Jean-Paul Gamarra, 45, of Copiague, N.Y., was sentenced today on federal charges of threatening the President of the United States and the White House complex during an incident in March 2017, announced Acting U.S. Attorney Channing D. Phillips and Matthew R. Stohler, Special Agent in Charge, Washington Field Office, U.S. Secret Service.
Gamarra was found guilty on May 27, 2021, following a trial in the U.S. District Court for the District of Columbia, of one count each of threats to the President and threatening and conveying false information concerning the use of an explosive. He was sentenced by the Honorable John D. Bates. Gamarra already had been in custody for 41 months, and the judge sentenced him to the time already served, which is an effective sentence at the higher end of the applicable guidelines range. Under the sentencing order, Gamarra will be placed on three years of supervised release. During that time, he must meet a number of conditions, including staying away from the White House, maintaining mental health treatment, cooperating with the Secret Service in assessing his future risk, and avoiding all physical and online contact with any Secret Service protectee.
As established at trial, on March 28, 2017, at about 10:17 a.m., Gamarra approached a uniformed, on-duty officer of the U.S. Secret Service at a pedestrian access gate l on Pennsylvania Avenue NW, within 100 yards of the White House. He presented the officer with a priority mail package, stating it contained a “nuclear bomb detonator” that was being presented for “safekeeping.” Written on the package, in what appeared to be Gamarra’s handwriting, were the words: “Warning this is a tre threat on the President and Senator life” and “Warning 100% threat Brand New Electronic Detonator Device,” as well as Gamarra’s name and address.
In response to Gamarra’s claims, the U.S. Secret Service cleared the surrounding area, including the north fence line of the White House, Lafayette Park, and other areas near 15th Street and Pennsylvania Avenue NW. People inside nearby buildings were instructed to shelter in place while the Metropolitan Police Department Explosive Ordnance Disposal Unit evaluated the package. After approximately 90 minutes, the package was declared “safe,” and the area reopened. Inside the package was a Bluetooth keyboard and letter. Gamarra was arrested at the scene and was in custody until August 2020.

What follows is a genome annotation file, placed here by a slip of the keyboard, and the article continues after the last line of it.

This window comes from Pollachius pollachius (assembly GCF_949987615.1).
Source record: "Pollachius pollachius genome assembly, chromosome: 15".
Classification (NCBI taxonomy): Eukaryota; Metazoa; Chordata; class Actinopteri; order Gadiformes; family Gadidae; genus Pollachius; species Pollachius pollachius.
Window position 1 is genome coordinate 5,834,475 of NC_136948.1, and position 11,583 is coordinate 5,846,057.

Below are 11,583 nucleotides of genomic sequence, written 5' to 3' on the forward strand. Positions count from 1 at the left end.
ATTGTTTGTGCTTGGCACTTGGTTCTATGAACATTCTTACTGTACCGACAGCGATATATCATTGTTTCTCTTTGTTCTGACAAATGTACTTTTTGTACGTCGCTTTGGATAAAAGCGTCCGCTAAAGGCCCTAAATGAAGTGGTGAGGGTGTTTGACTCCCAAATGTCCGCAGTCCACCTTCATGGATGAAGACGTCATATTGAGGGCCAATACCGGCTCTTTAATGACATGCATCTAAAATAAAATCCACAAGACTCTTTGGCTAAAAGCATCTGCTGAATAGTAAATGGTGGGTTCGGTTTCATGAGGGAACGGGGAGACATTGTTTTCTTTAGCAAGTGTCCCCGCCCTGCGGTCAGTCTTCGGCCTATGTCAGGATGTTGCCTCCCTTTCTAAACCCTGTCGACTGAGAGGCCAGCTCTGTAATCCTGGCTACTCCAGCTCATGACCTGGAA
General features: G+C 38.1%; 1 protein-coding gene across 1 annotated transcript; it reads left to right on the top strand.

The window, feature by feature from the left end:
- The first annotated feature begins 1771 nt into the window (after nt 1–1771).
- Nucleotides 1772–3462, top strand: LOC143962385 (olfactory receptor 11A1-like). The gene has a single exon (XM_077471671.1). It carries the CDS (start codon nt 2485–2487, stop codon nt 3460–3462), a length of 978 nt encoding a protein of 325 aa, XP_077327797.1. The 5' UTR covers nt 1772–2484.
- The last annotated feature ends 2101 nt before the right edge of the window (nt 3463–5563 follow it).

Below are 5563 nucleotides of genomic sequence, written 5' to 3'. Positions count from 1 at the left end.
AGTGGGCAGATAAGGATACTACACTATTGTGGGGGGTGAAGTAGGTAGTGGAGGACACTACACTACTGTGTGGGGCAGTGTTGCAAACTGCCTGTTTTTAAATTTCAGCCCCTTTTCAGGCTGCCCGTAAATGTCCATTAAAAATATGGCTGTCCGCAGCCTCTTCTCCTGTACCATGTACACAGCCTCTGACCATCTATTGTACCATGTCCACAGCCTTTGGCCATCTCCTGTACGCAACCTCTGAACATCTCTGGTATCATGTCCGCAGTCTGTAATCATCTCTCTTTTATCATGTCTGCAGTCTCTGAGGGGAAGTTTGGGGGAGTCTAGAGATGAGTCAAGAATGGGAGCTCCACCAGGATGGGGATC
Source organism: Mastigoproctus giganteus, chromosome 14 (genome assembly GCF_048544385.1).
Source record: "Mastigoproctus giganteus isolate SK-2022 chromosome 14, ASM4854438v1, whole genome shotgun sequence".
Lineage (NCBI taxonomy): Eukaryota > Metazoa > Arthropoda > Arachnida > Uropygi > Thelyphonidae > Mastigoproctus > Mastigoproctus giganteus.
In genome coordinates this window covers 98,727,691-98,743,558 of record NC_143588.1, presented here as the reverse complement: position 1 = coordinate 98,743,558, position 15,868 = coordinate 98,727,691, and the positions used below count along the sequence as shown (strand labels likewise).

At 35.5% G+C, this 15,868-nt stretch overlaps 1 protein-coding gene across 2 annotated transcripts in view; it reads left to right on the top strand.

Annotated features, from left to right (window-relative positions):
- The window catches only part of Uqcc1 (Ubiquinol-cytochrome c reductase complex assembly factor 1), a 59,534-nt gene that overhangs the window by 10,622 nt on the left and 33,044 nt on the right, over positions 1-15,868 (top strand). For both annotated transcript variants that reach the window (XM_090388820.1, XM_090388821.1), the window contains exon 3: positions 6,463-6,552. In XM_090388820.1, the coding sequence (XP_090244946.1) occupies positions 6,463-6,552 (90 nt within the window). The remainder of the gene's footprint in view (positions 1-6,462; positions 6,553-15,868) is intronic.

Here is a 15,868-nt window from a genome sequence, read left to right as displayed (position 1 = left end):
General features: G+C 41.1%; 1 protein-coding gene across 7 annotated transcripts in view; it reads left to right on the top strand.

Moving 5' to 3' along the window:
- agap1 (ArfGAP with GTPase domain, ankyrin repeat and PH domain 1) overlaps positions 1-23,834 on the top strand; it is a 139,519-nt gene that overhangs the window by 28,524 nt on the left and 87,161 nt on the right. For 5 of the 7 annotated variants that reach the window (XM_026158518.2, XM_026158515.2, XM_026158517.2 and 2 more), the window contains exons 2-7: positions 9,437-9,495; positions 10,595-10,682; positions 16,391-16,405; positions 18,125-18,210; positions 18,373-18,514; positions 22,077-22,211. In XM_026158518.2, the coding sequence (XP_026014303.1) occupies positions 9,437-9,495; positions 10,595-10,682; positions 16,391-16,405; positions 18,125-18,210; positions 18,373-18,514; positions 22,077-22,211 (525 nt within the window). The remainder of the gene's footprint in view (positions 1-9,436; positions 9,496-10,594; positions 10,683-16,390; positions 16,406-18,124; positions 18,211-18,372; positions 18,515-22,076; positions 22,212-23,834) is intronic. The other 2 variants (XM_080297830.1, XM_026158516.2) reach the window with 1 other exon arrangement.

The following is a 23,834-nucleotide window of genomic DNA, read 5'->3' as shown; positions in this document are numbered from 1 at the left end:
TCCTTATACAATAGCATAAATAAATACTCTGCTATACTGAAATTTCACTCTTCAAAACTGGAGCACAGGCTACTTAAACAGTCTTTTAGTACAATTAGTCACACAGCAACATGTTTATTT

Gamarra was previously interviewed by the U.S. Secret Service in 2014 regarding threats to then-President Barack Obama. In 2014, Gamarra admitted to Secret Service agents that he had threatened President Obama in order to gain the “attention” of the Secret Service so he could “expose” “corruption.” During that interview, agents warned Gamarra that threats on the President of the United States are not protected speech and counseled Gamarra that such conduct was taken seriously by the Secret Service.
In announcing the sentence, Acting U.S. Attorney Phillips and Special Agent in Charge Stohler commended the work of those who investigated the case from the U.S. Secret Service and those who provided assistance from the Metropolitan Police Department (MPD).
They also acknowledged the efforts of those who handled the case from the U.S. Attorney’s Office for the District of Columbia, including Assistant U.S. Attorneys Karen Seifert, Nicholas Coleman, and Daniel Lenerz, and Paralegal Specialists Genevieve De Guzman and Jorge Casillas. They expressed appreciation for the work of former Special Assistant U.S. Attorneys Nicole Hutchinson and Mary Freeman, and former Assistant U.S. Attorney Jeffrey Pearlman, who handled prior stages of the matter.